Ever since Congress passed the 2018 Farm Bill and hemp was declassified under federal law as a Schedule I controlled substance, financial institutions have struggled with whether and how to bank the hemp industry. Many bankers simply feared that the distinction between legal hemp (which cannot contain more than 0.3 percent THC on a dry-weight basis) and illegal marijuana placed too high a burden (and cost) on banks to police compliance and too much risk without sufficient reward to enter the fray. Those fears might soon fade thanks to recent materials published by the regulators with the Financial Crimes Enforcement Network (FinCEN).
On June 29, 2020, FinCEN issued supplemental guidance under the Bank Secrecy Act (BSA) and Anti-Money Laundering (AML) regulations to clarify due diligence requirements for federally compliant hemp businesses. FinCEN’s stated goal in offering the Guidance is to increase the availability and transparency of financial services for hemp-related businesses, while reinforcing existing BSA expectations for marijuana-related businesses. The Guidance clarifies that the customer due diligence (CDD) process for hemp-related businesses should be similar to the CDD process that a financial institution uses for its non-hemp customers, provided that the financial institution tailors its BSA/AML program to reflect the unique risks associated with hemp businesses and establishes appropriate procedures for on-going diligence. The Guidance explains, for example, that in order to vet a customer who grows and produces hemp under a USDA or USDA-approved program, the financial institution could confirm the customer’s compliance with applicable state, tribal, or USDA licensing requirements by obtaining either: (1) a written attestation of compliance from the customer; or (2) a copy of the license issued by the applicable agency as part of the financial institution’s initial CDD and application process.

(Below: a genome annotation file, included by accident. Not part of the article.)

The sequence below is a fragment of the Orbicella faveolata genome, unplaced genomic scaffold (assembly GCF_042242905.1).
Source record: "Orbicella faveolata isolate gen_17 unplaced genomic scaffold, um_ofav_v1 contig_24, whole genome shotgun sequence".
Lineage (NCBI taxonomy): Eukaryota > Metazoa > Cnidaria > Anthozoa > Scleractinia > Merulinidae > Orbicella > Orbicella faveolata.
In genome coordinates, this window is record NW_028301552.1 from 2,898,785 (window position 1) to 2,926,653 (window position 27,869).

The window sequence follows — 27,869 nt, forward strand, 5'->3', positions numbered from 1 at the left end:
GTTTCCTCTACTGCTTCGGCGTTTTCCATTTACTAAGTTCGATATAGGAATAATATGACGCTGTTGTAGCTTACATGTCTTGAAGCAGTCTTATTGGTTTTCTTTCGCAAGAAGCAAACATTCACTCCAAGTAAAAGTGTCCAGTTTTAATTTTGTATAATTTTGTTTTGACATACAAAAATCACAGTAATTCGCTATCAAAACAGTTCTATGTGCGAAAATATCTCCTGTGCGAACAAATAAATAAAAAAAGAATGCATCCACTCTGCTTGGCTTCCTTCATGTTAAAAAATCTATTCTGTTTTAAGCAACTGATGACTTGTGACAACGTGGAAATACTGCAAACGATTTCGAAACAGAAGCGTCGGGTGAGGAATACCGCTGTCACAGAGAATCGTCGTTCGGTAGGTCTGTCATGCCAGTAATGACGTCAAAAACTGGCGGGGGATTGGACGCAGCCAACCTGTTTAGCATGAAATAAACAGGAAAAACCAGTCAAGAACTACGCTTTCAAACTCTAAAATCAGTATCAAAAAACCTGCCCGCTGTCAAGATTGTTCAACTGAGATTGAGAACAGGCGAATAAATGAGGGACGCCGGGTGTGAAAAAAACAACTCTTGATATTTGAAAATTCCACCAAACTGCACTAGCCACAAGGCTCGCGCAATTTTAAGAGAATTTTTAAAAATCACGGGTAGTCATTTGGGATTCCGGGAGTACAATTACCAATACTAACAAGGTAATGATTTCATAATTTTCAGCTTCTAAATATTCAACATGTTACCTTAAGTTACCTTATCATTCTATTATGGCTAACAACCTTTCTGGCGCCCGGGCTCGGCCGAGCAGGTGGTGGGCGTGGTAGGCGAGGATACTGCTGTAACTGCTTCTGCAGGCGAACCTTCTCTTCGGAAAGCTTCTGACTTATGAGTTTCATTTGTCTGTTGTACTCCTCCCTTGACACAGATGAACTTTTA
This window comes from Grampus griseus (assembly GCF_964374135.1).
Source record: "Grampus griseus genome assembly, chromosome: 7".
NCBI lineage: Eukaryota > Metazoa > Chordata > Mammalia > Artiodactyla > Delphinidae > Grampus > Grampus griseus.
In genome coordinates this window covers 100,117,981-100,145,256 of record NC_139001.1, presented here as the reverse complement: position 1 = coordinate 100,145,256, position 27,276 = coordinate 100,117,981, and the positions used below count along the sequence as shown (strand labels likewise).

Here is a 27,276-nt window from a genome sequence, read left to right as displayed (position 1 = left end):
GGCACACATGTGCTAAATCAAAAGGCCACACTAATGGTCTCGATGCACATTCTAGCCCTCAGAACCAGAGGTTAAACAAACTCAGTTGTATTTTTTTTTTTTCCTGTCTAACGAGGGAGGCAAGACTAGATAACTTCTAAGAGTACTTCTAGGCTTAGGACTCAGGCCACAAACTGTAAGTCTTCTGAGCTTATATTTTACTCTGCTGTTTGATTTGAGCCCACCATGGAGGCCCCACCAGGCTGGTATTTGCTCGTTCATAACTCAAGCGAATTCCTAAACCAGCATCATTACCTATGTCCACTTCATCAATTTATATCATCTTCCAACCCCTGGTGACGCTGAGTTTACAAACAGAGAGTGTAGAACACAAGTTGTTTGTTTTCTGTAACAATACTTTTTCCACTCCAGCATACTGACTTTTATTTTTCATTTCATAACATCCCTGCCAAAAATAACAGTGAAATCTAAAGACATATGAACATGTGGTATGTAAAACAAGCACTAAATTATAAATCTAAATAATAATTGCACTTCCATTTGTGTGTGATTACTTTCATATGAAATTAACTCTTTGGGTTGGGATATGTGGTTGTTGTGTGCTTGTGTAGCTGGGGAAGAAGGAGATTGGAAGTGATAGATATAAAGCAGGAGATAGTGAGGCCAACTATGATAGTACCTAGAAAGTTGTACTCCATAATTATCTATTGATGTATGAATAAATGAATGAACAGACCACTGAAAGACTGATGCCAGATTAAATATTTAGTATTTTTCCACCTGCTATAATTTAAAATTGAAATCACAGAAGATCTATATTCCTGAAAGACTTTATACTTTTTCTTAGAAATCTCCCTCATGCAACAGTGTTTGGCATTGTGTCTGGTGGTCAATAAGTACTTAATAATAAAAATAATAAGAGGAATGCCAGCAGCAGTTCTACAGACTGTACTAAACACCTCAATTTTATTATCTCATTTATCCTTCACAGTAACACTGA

However, the Guidance suggests that confirming a customer’s hemp license is just the beginning and the bare minimum a financial institution should do (depending on the institution’s risk tolerance and risk assessment). Additional on-going diligence measures the Guidance proposes include seeking documentation on items such as: (1) crop inspection or testing reports; (2) license renewals; (3) updated attestations; or (4) correspondence confirming compliance with the applicable regulatory agency. The Guidance further recommends that each financial institution take the time to understand the nature, purpose, and relationships of the hemp business for the purpose of developing and maintaining a risk profile and appropriate diligence measures. In addition to discussing the expectations of due diligence for hemp businesses, the Guidance offers clarity on suspicious activity reports (SARs) now that hemp is no longer a Schedule I controlled substance—financial institutions are not required to file SARs on customers merely because they are engaged in hemp activity in compliance with state and federal laws, but should follow standard SAR procedure if they become aware of suspicious activity, such as:
- Hemp activity in a jurisdiction in which it is illegal;
- Evidence of money laundering;
- Evidence of involvement in a marijuana-related business; or
- Failure (or unwillingness) by the customer to demonstrate regulatory compliance.
It’s clear from the Guidance that FinCEN is attempting to encourage financial institutions to open their doors to hemp-related businesses, provided that those institutions take a risk-based approach to establish appropriate diligence procedures to evaluate each hemp customer’s compliance with the complex web of hemp regulations. While the Guidance may not create banking solutions for hemp-related businesses overnight, it is certainly a step toward helping an industry that has struggled with finding financial services solutions.